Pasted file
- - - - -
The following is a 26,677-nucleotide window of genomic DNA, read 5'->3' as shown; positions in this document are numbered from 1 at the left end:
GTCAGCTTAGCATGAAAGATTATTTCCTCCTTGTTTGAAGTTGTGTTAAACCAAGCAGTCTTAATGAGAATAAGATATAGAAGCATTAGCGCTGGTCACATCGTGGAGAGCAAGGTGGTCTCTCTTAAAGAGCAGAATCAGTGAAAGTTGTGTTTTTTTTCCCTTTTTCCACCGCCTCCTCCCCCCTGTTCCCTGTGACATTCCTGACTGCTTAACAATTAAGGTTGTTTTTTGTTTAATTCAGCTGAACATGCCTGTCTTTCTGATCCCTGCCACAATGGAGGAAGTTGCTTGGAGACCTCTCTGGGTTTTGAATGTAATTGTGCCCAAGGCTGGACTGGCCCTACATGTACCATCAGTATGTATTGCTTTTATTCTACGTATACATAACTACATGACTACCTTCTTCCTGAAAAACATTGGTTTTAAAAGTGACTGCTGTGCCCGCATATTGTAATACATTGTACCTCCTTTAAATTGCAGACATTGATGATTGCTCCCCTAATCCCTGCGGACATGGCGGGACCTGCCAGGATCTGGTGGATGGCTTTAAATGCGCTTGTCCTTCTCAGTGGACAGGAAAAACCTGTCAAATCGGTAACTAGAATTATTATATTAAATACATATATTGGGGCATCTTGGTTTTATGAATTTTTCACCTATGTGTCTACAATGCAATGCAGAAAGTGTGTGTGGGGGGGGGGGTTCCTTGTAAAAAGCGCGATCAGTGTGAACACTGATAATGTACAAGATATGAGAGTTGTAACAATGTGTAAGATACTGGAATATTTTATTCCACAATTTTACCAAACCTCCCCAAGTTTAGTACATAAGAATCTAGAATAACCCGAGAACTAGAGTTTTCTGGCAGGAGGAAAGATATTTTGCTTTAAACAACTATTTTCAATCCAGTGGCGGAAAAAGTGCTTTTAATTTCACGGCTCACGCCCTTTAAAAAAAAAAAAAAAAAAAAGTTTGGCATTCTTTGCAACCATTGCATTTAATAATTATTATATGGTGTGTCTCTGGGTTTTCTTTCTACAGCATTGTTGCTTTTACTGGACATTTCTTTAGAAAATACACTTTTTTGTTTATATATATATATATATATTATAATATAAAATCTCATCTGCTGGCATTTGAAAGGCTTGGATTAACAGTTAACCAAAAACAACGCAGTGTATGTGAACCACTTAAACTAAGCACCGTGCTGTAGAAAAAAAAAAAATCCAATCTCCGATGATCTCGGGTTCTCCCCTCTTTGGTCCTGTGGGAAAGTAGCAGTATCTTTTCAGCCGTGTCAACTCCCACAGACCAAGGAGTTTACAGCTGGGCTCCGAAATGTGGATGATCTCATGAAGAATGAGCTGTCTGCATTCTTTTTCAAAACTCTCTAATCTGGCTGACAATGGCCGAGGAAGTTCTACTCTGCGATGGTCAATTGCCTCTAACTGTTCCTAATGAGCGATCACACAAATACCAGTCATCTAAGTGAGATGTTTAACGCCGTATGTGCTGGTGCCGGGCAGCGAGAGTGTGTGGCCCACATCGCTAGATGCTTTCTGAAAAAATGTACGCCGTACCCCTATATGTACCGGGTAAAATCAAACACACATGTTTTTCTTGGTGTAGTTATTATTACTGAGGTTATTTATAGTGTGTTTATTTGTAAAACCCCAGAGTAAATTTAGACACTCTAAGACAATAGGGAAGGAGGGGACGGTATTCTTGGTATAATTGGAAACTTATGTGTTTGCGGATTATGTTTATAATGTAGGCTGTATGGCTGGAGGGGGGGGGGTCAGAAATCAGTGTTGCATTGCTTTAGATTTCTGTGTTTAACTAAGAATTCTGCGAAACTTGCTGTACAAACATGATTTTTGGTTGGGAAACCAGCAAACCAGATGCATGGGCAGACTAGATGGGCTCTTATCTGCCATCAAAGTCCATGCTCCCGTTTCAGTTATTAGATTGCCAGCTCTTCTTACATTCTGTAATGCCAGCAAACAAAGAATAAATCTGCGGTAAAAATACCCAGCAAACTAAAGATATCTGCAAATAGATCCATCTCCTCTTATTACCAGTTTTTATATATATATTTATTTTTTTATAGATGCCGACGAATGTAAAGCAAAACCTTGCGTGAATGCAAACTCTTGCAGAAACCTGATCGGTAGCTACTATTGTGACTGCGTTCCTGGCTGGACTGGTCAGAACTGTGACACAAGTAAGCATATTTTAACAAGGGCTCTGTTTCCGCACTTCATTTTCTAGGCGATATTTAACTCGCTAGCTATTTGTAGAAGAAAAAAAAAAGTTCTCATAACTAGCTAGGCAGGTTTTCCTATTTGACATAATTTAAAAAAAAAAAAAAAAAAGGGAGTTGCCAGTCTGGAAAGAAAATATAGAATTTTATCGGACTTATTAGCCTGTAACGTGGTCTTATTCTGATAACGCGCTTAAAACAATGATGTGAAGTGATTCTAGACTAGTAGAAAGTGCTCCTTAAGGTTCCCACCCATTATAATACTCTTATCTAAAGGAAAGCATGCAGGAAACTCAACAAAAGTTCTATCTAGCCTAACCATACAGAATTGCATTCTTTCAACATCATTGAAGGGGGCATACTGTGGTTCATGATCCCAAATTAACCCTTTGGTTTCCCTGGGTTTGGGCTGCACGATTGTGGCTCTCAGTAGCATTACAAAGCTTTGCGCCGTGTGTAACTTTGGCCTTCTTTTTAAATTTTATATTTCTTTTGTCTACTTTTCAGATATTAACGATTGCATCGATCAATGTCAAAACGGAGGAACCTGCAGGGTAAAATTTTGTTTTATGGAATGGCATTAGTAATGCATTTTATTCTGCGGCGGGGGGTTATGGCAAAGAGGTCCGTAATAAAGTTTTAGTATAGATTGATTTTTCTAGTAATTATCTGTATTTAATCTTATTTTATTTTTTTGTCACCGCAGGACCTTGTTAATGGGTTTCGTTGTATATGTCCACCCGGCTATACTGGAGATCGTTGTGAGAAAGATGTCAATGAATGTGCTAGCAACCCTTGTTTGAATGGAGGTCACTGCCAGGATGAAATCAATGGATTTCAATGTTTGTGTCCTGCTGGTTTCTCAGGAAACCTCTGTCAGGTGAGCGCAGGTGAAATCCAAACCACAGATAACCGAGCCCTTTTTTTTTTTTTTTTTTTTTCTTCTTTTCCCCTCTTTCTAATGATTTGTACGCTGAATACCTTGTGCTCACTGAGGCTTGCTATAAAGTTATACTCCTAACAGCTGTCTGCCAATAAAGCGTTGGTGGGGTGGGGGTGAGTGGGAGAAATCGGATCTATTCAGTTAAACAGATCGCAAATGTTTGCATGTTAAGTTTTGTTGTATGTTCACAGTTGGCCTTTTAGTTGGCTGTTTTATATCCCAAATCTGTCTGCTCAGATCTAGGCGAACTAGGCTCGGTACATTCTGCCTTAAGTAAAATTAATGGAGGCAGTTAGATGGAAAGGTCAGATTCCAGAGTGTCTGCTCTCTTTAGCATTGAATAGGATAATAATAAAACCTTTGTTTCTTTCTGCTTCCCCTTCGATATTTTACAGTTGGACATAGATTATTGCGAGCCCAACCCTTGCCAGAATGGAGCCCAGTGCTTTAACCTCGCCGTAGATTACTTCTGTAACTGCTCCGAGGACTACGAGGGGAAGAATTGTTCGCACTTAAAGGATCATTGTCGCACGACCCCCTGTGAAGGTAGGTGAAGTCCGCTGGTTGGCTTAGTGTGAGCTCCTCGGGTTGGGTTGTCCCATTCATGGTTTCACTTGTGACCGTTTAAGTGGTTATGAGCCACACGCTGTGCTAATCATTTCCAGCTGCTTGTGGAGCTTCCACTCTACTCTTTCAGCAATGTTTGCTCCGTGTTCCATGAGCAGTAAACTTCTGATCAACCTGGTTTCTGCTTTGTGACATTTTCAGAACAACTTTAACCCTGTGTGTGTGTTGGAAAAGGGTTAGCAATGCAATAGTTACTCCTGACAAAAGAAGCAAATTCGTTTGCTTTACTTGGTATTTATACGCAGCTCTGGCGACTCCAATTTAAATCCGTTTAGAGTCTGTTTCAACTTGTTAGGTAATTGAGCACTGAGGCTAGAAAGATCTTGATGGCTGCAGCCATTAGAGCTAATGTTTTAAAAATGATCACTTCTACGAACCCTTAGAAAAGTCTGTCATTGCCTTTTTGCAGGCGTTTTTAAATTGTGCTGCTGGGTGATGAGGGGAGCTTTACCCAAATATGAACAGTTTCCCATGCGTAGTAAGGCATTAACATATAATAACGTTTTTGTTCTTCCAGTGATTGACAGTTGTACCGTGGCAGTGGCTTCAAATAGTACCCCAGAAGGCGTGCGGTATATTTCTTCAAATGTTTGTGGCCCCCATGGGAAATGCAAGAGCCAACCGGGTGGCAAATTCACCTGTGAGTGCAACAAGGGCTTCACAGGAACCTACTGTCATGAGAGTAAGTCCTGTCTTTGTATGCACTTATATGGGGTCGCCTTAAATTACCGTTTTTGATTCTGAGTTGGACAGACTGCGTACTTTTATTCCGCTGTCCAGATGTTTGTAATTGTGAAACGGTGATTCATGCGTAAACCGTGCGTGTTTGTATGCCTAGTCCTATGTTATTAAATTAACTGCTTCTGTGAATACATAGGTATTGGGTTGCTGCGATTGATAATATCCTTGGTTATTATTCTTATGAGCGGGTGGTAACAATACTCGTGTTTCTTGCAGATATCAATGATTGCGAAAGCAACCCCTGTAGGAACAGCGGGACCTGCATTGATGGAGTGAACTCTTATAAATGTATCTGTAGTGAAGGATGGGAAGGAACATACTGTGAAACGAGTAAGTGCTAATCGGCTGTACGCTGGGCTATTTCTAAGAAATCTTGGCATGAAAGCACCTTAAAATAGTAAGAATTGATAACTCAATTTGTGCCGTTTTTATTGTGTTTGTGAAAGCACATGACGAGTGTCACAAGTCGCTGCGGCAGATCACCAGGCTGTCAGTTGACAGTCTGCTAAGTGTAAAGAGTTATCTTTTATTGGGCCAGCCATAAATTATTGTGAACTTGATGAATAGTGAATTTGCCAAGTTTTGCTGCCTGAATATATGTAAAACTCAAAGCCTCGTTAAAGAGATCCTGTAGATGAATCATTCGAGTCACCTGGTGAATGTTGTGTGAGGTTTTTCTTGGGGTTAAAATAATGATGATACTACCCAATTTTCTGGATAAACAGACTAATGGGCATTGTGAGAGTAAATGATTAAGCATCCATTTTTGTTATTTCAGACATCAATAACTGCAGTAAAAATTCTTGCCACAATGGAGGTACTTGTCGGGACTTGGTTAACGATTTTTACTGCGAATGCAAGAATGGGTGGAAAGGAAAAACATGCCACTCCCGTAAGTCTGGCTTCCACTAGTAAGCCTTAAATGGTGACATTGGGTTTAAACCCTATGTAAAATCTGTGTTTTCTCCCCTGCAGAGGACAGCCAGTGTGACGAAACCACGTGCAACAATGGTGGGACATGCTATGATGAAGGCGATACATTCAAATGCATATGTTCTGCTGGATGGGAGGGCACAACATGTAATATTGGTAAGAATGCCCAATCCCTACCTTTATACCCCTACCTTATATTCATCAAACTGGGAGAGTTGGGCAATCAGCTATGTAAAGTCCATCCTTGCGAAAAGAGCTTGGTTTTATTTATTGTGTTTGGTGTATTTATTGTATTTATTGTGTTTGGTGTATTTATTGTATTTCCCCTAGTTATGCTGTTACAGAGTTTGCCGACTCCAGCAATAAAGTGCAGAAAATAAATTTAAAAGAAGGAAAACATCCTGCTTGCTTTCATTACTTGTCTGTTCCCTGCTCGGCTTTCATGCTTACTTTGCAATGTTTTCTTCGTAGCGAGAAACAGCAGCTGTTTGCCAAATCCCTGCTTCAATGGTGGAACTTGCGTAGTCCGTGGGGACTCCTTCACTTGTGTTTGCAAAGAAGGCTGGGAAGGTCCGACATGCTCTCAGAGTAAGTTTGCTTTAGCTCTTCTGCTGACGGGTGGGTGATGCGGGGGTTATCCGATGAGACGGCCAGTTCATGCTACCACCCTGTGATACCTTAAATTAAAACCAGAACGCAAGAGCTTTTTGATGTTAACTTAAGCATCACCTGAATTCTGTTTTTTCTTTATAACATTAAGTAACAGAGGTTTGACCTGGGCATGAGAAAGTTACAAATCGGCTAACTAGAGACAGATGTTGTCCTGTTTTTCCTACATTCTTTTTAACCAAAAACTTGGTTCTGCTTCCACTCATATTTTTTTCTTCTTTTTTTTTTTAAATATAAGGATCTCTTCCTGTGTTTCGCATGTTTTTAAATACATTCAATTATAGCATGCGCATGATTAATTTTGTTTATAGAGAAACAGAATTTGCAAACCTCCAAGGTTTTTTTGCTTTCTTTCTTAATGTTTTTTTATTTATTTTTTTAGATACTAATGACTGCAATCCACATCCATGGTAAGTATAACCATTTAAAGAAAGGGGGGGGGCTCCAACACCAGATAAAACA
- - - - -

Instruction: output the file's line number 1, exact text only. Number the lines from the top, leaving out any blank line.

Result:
The following is a 26,677-nucleotide window of genomic DNA, read 5'->3' as shown; positions in this document are numbered from 1 at the left end: